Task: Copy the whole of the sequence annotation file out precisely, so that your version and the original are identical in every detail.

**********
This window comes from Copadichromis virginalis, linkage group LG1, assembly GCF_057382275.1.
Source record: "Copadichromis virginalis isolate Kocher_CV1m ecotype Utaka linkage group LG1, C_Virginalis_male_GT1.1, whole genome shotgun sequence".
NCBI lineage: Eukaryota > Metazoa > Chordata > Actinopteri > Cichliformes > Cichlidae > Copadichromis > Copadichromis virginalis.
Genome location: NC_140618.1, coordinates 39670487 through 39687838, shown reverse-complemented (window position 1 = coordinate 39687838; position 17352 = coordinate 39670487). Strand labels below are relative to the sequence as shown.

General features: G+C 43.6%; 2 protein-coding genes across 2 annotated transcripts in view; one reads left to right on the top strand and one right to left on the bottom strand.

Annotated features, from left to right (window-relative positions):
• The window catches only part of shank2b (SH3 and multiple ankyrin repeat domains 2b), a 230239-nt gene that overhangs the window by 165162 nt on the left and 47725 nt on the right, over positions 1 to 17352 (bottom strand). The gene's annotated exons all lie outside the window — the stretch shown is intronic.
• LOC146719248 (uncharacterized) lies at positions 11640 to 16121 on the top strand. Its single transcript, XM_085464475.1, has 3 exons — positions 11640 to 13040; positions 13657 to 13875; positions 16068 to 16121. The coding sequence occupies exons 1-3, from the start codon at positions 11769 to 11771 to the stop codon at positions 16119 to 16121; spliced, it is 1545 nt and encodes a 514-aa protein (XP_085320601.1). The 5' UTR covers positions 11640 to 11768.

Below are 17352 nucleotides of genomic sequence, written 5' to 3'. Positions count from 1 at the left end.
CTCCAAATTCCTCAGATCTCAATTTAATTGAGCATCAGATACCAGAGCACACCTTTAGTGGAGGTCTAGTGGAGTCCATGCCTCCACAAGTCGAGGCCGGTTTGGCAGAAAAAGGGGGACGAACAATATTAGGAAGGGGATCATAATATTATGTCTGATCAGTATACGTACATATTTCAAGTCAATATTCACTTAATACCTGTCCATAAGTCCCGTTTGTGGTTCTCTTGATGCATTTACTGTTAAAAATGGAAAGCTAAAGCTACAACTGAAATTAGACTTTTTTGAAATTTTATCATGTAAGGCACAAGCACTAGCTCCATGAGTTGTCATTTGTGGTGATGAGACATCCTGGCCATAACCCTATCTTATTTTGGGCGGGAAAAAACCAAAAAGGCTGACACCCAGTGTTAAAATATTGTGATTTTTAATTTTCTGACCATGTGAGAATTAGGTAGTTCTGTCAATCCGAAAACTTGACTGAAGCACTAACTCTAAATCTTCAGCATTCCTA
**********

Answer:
This window comes from Copadichromis virginalis, linkage group LG1, assembly GCF_057382275.1.
Source record: "Copadichromis virginalis isolate Kocher_CV1m ecotype Utaka linkage group LG1, C_Virginalis_male_GT1.1, whole genome shotgun sequence".
NCBI lineage: Eukaryota > Metazoa > Chordata > Actinopteri > Cichliformes > Cichlidae > Copadichromis > Copadichromis virginalis.
Genome location: NC_140618.1, coordinates 39670487 through 39687838, shown reverse-complemented (window position 1 = coordinate 39687838; position 17352 = coordinate 39670487). Strand labels below are relative to the sequence as shown.

General features: G+C 43.6%; 2 protein-coding genes across 2 annotated transcripts in view; one reads left to right on the top strand and one right to left on the bottom strand.

Annotated features, from left to right (window-relative positions):
• The window catches only part of shank2b (SH3 and multiple ankyrin repeat domains 2b), a 230239-nt gene that overhangs the window by 165162 nt on the left and 47725 nt on the right, over positions 1 to 17352 (bottom strand). The gene's annotated exons all lie outside the window — the stretch shown is intronic.
• LOC146719248 (uncharacterized) lies at positions 11640 to 16121 on the top strand. Its single transcript, XM_085464475.1, has 3 exons — positions 11640 to 13040; positions 13657 to 13875; positions 16068 to 16121. The coding sequence occupies exons 1-3, from the start codon at positions 11769 to 11771 to the stop codon at positions 16119 to 16121; spliced, it is 1545 nt and encodes a 514-aa protein (XP_085320601.1). The 5' UTR covers positions 11640 to 11768.

Below are 17352 nucleotides of genomic sequence, written 5' to 3'. Positions count from 1 at the left end.
CTCCAAATTCCTCAGATCTCAATTTAATTGAGCATCAGATACCAGAGCACACCTTTAGTGGAGGTCTAGTGGAGTCCATGCCTCCACAAGTCGAGGCCGGTTTGGCAGAAAAAGGGGGACGAACAATATTAGGAAGGGGATCATAATATTATGTCTGATCAGTATACGTACATATTTCAAGTCAATATTCACTTAATACCTGTCCATAAGTCCCGTTTGTGGTTCTCTTGATGCATTTACTGTTAAAAATGGAAAGCTAAAGCTACAACTGAAATTAGACTTTTTTGAAATTTTATCATGTAAGGCACAAGCACTAGCTCCATGAGTTGTCATTTGTGGTGATGAGACATCCTGGCCATAACCCTATCTTATTTTGGGCGGGAAAAAACCAAAAAGGCTGACACCCAGTGTTAAAATATTGTGATTTTTAATTTTCTGACCATGTGAGAATTAGGTAGTTCTGTCAATCCGAAAACTTGACTGAAGCACTAACTCTAAATCTTCAGCATTCCTA